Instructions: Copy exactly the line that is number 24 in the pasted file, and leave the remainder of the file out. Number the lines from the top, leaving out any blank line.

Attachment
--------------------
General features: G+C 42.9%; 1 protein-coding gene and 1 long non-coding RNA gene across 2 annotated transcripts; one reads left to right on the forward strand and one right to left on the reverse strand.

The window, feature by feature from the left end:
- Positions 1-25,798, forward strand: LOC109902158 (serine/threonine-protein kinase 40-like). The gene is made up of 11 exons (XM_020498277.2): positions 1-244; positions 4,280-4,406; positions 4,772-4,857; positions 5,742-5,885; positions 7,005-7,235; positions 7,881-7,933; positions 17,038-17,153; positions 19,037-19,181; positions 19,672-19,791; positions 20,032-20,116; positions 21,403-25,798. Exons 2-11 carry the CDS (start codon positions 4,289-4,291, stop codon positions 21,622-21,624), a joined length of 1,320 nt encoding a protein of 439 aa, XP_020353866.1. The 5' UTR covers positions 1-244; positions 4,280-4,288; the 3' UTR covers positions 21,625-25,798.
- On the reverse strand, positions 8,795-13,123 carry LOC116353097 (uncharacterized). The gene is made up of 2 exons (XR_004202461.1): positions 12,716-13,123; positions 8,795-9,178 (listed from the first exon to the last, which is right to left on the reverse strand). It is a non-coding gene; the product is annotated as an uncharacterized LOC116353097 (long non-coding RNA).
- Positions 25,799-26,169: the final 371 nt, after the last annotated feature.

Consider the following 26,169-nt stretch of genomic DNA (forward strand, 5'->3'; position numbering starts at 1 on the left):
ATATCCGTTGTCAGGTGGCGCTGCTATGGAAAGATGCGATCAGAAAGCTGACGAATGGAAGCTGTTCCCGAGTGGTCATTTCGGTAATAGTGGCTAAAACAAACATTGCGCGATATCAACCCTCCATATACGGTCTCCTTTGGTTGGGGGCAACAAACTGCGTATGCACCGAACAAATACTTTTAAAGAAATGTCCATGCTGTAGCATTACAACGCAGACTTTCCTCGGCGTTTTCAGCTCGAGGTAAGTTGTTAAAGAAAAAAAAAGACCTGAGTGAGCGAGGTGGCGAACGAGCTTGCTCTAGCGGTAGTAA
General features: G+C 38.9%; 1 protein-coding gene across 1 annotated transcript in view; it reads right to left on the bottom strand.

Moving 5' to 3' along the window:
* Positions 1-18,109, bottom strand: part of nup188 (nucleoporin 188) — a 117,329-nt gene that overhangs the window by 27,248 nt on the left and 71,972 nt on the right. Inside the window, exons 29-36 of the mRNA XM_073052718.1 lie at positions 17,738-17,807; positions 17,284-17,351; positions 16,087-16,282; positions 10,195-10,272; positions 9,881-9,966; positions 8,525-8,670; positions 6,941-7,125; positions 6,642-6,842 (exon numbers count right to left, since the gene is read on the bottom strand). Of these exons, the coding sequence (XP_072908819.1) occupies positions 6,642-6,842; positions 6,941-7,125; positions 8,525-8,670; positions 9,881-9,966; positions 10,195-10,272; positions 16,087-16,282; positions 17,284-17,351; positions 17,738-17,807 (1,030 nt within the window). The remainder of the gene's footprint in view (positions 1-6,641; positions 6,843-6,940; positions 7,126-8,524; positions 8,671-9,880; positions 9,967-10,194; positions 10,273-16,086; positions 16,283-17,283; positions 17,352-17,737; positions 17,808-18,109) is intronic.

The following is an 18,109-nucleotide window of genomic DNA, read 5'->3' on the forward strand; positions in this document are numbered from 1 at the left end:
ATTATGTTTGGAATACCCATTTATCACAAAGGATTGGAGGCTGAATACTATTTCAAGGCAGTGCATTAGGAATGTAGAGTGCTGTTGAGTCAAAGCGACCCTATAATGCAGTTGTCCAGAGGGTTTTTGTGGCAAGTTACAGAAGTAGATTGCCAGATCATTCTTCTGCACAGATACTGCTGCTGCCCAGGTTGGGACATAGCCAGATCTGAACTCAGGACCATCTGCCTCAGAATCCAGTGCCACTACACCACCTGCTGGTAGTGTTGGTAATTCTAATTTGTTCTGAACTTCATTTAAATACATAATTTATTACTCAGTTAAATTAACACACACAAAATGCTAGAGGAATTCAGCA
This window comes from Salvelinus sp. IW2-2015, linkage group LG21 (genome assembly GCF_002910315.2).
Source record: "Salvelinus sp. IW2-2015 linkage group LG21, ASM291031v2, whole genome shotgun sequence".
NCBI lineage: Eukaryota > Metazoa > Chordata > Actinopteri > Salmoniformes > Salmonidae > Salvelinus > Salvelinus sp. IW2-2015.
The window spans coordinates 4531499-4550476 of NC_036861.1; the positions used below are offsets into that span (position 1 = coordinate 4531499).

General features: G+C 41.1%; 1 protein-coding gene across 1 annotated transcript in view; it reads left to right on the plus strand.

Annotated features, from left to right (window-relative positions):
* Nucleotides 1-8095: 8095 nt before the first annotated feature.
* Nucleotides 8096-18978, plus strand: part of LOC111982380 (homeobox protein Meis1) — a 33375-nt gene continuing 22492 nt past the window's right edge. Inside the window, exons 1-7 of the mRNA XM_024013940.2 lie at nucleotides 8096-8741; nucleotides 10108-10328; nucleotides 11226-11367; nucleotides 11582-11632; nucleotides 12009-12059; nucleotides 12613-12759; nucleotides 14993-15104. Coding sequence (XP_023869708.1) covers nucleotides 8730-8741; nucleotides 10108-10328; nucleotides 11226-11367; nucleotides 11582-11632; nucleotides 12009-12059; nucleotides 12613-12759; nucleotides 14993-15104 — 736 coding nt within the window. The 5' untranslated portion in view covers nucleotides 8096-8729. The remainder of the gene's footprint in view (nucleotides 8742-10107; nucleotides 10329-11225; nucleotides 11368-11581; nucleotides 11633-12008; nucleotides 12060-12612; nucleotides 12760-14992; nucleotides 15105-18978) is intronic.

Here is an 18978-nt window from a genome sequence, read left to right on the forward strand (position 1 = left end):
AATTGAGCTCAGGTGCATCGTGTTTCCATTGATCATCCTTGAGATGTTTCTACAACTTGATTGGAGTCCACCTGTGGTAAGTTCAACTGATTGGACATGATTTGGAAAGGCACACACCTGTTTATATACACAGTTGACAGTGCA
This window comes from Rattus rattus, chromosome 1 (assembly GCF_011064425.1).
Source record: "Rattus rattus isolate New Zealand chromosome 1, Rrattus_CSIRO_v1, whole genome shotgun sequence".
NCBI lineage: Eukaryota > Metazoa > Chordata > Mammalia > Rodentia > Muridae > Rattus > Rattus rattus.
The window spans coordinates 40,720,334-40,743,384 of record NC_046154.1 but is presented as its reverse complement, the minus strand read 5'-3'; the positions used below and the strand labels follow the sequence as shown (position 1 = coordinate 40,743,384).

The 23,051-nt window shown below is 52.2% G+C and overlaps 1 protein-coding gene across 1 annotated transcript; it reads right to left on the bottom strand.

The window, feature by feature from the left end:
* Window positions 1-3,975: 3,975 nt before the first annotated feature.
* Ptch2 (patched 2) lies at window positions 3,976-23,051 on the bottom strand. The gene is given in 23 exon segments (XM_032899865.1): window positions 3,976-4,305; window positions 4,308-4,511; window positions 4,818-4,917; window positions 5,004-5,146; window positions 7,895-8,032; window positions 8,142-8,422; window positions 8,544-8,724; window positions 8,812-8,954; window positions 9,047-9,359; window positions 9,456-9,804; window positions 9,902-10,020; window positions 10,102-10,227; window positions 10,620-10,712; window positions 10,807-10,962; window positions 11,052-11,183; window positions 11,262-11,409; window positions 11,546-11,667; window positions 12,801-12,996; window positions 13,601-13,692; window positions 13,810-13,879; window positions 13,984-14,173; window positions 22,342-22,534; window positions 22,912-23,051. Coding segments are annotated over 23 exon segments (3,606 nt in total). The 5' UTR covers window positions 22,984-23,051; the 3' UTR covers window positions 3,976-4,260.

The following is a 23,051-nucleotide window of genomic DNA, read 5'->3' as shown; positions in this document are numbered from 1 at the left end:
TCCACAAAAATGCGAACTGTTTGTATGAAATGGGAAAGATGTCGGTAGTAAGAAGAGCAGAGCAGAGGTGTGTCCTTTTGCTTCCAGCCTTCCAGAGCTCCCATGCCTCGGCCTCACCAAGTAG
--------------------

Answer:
Source record: "Rattus rattus isolate New Zealand chromosome 1, Rrattus_CSIRO_v1, whole genome shotgun sequence".